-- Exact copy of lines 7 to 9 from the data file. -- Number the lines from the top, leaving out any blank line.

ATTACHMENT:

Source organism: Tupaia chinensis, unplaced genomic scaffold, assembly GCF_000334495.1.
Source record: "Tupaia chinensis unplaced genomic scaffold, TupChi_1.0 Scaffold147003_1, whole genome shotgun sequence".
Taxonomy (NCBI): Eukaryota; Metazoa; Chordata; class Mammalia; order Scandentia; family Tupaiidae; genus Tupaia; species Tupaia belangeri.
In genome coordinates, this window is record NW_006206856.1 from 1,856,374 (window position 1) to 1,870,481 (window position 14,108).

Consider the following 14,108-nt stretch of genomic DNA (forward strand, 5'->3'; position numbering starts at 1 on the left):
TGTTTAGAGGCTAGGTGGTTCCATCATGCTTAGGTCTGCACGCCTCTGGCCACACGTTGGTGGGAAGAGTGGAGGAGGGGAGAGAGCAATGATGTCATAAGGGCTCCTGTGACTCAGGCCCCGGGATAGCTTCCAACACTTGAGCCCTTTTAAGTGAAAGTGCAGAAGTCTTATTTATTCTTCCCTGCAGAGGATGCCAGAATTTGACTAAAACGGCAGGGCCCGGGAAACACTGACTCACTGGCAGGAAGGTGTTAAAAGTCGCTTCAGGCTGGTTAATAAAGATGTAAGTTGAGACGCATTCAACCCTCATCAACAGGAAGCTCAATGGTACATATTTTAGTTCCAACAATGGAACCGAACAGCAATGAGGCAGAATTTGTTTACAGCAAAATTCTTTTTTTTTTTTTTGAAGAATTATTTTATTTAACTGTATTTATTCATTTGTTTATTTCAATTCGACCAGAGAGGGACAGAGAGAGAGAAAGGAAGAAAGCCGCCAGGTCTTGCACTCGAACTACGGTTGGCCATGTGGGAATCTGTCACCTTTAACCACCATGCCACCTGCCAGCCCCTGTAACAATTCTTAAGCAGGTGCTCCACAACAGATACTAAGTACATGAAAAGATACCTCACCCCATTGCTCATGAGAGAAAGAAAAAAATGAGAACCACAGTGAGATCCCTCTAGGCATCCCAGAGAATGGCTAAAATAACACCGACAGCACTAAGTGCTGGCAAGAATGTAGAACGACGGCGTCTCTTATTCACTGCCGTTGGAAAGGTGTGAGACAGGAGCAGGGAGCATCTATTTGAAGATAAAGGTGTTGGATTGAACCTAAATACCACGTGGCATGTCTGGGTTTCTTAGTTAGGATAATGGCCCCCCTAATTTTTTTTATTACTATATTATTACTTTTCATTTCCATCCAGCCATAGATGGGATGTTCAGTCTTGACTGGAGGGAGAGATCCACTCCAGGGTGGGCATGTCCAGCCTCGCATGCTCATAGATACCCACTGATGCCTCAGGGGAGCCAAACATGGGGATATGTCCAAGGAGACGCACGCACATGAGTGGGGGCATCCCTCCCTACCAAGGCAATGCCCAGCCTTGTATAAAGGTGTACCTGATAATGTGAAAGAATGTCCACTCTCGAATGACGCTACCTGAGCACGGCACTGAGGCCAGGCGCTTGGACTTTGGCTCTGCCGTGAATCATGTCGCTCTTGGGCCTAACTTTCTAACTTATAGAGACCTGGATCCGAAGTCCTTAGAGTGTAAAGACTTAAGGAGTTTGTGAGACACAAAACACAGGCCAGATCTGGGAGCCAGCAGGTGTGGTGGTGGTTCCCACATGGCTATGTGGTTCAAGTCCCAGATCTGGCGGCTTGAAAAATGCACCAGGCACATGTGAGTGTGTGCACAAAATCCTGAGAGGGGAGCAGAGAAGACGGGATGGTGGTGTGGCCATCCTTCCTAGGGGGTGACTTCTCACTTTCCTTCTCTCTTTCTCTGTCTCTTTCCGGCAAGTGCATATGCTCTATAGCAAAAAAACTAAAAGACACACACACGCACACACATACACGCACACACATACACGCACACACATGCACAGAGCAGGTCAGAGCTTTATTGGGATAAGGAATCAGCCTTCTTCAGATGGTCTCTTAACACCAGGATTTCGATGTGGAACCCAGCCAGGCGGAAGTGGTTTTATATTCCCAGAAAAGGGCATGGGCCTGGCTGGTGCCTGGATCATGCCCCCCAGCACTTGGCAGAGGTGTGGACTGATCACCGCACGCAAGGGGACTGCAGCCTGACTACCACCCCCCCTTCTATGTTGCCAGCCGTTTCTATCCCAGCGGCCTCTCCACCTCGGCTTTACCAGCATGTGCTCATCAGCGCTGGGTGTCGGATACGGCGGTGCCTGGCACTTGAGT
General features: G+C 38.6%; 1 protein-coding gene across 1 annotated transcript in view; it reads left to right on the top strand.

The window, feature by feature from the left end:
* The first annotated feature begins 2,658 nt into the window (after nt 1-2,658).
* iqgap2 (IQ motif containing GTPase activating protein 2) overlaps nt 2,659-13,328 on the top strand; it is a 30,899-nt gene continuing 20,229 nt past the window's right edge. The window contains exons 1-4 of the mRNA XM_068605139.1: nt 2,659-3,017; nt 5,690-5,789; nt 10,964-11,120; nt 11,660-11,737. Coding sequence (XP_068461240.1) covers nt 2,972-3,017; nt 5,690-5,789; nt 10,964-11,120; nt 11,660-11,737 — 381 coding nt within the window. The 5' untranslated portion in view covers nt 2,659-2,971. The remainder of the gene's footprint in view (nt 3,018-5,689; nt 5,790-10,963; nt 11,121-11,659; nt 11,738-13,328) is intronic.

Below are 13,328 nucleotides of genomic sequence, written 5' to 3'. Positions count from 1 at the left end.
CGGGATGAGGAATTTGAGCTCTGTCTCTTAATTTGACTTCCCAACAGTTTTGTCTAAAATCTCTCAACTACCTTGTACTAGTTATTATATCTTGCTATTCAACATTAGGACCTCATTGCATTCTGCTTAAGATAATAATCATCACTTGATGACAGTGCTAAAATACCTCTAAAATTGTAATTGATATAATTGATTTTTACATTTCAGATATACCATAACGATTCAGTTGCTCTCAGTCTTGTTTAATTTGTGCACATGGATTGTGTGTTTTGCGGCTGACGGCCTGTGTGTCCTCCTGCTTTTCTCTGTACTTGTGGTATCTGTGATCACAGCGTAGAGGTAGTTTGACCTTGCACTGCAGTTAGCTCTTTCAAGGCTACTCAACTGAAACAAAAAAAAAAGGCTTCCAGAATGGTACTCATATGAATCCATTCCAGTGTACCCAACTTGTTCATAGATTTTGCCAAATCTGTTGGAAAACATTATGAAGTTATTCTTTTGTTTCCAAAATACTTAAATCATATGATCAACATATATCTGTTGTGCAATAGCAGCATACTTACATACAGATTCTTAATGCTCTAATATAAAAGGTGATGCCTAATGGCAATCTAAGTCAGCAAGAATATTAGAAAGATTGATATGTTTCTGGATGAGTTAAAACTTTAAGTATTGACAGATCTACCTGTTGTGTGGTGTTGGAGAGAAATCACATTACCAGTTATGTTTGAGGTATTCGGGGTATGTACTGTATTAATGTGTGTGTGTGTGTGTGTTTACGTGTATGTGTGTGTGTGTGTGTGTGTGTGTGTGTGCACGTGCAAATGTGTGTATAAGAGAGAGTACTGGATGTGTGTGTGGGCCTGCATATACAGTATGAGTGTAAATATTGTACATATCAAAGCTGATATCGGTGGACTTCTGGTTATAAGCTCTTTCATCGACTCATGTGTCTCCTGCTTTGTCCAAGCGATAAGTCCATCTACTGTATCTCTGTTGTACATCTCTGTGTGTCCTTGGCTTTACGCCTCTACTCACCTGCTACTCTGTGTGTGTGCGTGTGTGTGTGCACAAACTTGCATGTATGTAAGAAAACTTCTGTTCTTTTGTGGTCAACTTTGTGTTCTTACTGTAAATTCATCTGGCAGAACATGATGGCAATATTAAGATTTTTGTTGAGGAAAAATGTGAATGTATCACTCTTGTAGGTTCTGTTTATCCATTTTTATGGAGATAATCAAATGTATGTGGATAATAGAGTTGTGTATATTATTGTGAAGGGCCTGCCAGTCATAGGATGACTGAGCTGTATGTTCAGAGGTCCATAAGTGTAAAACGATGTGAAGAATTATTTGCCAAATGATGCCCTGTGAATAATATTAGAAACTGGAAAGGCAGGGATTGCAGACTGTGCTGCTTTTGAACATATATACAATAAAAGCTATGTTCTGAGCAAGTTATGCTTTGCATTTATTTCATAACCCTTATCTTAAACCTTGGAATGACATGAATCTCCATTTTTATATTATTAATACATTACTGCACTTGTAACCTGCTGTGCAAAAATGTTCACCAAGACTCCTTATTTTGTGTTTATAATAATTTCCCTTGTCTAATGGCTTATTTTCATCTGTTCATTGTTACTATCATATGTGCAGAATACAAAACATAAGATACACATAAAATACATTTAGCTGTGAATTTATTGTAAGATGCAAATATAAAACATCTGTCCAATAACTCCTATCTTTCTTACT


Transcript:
General features: G+C 38.6%; 1 protein-coding gene across 1 annotated transcript in view; it reads left to right on the top strand.

The window, feature by feature from the left end:
* The first annotated feature begins 2,658 nt into the window (after nt 1-2,658).